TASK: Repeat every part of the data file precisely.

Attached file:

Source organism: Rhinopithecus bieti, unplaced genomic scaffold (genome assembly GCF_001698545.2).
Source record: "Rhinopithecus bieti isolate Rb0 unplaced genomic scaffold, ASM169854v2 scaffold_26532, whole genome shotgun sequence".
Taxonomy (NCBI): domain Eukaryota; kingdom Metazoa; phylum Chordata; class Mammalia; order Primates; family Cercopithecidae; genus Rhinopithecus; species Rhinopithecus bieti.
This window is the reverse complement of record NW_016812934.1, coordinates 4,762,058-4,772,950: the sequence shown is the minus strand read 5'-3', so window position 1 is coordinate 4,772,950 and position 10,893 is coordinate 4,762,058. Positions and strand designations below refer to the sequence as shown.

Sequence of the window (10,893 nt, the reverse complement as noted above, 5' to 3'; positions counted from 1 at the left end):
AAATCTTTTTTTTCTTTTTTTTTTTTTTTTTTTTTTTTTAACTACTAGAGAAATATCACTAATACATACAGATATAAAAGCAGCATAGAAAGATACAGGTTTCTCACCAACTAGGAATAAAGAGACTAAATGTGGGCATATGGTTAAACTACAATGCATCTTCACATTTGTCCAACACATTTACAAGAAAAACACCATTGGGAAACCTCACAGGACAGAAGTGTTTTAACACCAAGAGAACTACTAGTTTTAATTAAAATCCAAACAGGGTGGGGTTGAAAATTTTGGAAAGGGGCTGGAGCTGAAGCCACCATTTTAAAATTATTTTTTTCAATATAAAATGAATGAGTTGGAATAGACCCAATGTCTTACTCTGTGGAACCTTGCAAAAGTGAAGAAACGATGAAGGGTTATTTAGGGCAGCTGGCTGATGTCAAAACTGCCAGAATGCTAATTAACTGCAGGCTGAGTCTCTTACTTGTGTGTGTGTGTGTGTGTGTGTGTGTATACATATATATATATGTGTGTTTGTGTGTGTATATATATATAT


Source organism: Rhinopithecus bieti, unplaced genomic scaffold (genome assembly GCF_001698545.2).
Source record: "Rhinopithecus bieti isolate Rb0 unplaced genomic scaffold, ASM169854v2 scaffold_26532, whole genome shotgun sequence".
Taxonomy (NCBI): domain Eukaryota; kingdom Metazoa; phylum Chordata; class Mammalia; order Primates; family Cercopithecidae; genus Rhinopithecus; species Rhinopithecus bieti.
This window is the reverse complement of record NW_016812934.1, coordinates 4,762,058-4,772,950: the sequence shown is the minus strand read 5'-3', so window position 1 is coordinate 4,772,950 and position 10,893 is coordinate 4,762,058. Positions and strand designations below refer to the sequence as shown.

Sequence of the window (10,893 nt, the reverse complement as noted above, 5' to 3'; positions counted from 1 at the left end):
AAATCTTTTTTTTCTTTTTTTTTTTTTTTTTTTTTTTTTAACTACTAGAGAAATATCACTAATACATACAGATATAAAAGCAGCATAGAAAGATACAGGTTTCTCACCAACTAGGAATAAAGAGACTAAATGTGGGCATATGGTTAAACTACAATGCATCTTCACATTTGTCCAACACATTTACAAGAAAAACACCATTGGGAAACCTCACAGGACAGAAGTGTTTTAACACCAAGAGAACTACTAGTTTTAATTAAAATCCAAACAGGGTGGGGTTGAAAATTTTGGAAAGGGGCTGGAGCTGAAGCCACCATTTTAAAATTATTTTTTTCAATATAAAATGAATGAGTTGGAATAGACCCAATGTCTTACTCTGTGGAACCTTGCAAAAGTGAAGAAACGATGAAGGGTTATTTAGGGCAGCTGGCTGATGTCAAAACTGCCAGAATGCTAATTAACTGCAGGCTGAGTCTCTTACTTGTGTGTGTGTGTGTGTGTGTGTGTGTATACATATATATATATGTGTGTTTGTGTGTGTATATATATATAT